How early you meditate in the morning is up you. Vedic Scriptures say the most auspicious time for meditation is Brahma-Muhurtham (about two hours before sunrise), but this is usually too early for most people. Many traditions recommend meditating around sunrise; this also may be too early for some. Do it when your focus and alertness are at their best. We are all different, do not be discouraged if mornings are not the best time for you. Not everyone is a morning person, so do not force yourself to meditate at a time that feels unnatural. Waking yourself up earlier than is comfortable for your body will not aid your meditation practice.
Don’t Eat Before Meditation
If you have just eaten a large meal, all of your energy is going towards digestion; you may become lethargic and want to sleep. Wait at least two hours after eating a full meal to begin your meditation. You obviously do not want to meditate when you are starving either because then hunger pains will interfere. If you must eat before meditation, keep it light.
Energize and Awaken Before Meditation
Assist your mind to become alert and your body to feel less sluggish before you sit down to meditate. This will be especially important in the mornings to shift out of the heavy energy of sleep. There are many ways in which you can energize and awaken your body and mind:
- Perform gentle exercise, a short walk, hatha yoga, or stretching to improve blood circulation.
- Step outside for a few moments and take in some fresh air. Walk barefoot on the grass while you are at it.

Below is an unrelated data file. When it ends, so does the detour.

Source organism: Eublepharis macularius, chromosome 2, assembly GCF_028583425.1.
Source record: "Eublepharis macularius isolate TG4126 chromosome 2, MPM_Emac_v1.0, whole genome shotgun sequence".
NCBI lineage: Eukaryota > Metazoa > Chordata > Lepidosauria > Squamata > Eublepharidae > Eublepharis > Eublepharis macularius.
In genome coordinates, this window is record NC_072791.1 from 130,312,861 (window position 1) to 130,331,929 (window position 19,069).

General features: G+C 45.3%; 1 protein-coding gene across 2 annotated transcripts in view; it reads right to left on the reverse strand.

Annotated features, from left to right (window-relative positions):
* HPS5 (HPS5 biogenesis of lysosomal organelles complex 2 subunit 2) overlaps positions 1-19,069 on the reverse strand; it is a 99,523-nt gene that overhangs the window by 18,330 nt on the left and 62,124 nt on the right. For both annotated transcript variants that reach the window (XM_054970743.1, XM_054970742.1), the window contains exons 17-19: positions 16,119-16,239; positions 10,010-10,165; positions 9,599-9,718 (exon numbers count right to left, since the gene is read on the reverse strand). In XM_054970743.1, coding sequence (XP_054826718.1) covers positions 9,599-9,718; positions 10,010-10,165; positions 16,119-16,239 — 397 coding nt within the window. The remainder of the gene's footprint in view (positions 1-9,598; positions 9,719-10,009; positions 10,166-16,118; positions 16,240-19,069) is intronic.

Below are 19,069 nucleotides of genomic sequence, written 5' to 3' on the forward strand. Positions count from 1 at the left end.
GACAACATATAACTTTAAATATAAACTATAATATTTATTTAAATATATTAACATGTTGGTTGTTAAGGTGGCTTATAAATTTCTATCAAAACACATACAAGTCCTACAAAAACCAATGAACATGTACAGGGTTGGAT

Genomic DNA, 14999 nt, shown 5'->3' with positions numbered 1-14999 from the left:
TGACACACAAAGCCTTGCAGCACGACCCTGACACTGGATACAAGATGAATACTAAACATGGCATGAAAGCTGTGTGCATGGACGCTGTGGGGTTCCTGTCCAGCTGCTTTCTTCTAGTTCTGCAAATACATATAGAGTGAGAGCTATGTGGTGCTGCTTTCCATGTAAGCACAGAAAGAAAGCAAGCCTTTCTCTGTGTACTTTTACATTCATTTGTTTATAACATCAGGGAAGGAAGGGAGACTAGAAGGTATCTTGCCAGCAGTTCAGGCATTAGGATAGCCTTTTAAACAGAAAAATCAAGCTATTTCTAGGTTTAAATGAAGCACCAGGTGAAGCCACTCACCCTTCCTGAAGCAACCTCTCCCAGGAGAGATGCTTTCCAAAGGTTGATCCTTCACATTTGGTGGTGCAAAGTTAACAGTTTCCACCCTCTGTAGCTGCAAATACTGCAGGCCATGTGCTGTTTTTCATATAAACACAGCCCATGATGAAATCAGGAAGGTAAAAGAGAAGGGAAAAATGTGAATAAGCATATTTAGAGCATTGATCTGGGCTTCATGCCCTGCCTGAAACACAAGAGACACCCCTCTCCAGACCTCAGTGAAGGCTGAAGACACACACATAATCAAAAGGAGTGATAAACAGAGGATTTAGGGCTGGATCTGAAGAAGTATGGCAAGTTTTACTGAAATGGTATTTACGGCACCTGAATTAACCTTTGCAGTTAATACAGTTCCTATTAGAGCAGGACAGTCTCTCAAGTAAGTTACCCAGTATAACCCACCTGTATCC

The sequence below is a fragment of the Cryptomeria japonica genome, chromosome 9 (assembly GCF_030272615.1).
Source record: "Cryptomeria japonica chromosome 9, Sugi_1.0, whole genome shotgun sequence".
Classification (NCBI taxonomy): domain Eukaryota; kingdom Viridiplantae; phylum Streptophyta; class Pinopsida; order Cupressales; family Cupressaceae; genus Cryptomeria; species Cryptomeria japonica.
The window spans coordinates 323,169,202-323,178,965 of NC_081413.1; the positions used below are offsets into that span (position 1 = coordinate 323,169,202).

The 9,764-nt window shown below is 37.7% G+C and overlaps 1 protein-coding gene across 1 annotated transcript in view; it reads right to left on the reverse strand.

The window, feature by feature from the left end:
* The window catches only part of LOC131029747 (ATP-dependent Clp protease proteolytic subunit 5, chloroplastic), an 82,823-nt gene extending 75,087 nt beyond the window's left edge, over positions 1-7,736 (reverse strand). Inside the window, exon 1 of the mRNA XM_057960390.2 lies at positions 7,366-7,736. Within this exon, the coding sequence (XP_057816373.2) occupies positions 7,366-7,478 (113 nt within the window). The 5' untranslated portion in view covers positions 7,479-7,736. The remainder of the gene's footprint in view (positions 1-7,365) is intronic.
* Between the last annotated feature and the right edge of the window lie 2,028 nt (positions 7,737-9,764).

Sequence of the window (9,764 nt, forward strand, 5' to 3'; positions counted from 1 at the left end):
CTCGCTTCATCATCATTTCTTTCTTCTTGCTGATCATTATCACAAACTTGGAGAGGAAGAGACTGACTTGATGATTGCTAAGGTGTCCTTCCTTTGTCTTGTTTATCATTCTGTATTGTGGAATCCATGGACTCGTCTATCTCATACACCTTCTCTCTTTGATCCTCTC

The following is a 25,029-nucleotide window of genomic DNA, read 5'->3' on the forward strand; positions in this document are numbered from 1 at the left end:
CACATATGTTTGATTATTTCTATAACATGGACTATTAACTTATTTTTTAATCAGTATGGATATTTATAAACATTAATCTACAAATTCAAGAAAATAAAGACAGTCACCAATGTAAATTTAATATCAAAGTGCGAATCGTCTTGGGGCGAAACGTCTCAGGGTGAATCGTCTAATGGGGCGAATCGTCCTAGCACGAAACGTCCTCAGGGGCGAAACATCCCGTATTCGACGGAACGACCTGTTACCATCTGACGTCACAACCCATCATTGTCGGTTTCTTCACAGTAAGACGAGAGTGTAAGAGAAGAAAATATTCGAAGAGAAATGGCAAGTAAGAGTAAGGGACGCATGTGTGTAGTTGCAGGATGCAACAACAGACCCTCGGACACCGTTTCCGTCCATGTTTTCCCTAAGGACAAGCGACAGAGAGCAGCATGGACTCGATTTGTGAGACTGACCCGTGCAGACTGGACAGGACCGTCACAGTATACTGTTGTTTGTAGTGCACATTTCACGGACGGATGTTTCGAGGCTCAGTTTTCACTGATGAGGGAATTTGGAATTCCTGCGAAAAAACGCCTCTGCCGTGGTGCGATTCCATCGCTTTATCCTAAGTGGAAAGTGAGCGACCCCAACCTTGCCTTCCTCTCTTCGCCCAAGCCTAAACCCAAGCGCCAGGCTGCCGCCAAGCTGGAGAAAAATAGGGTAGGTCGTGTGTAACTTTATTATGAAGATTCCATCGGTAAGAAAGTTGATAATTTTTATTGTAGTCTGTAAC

- Shower before meditation. Water helps to wake us up and feel ready for the day. Try a cold shower to feel extra invigorated.
- Take a few deep breathes or perform a gentle pranayama before mediation. Pranayama will also help to aid your concentration of the mind. If gentle breathing does not seem effective, then you can try performing a more powerful pranayama such as kapalabhati. Only perform a few rounds of the more vigorous pranayama practices otherwise you may cause agitation of the mind.
Remember, you want to remain calm for your meditation, so do not over excite your body or mind with exercise or breathing practices that are too intense. There is no set formula, but in time, you will find the right balance for you.
Try a Walking Meditation
If you feel sleepy before you even sit down to meditate, you can begin your practice with a walking meditation. Perform the walking meditation for 15-20 minutes and then sit down as usual to meditate. By this time, you should be feeling more alert and aware while being in a meditative state. If you’re having a tough day, and you feel like nothing will prevent you from falling asleep once you sit down, you can occasionally substitute the walking meditation for your regular practice. The benefits are not equal to sitting meditation, but it is better than not meditating at all.
Meditate in the Right Environment
Don’t meditate in a room that is warm or stuffy, it will only encourage falling asleep.Keep the room slightly cool or open a window to allow in some fresh air.
Have a special place where you do your meditation, a chair or a cushion in a dedicated corner. Over time, the energy of meditation will build up in that area, making it easier for you to go into meditation. Do not meditate on your bed as you will be influenced by the energy of sleep.
Maintain Good Posture
The position in which you sit for meditation can have a huge effect on your level of alertness.
Sitting in a cross-legged position such as padmasana, ardha padmasana, svastikasana, or siddhasana is great, as long as it is comfortable for you. Siddhasana has an added benefit because the heel is in the perineum, which aids alertness. In any cross-legged posture use an extra cushion under your tail bone to take strain off your lower back and knees. If you can’t sit cross-legged for long periods, you can still have amazing meditations while seated in a chair and keeping good posture.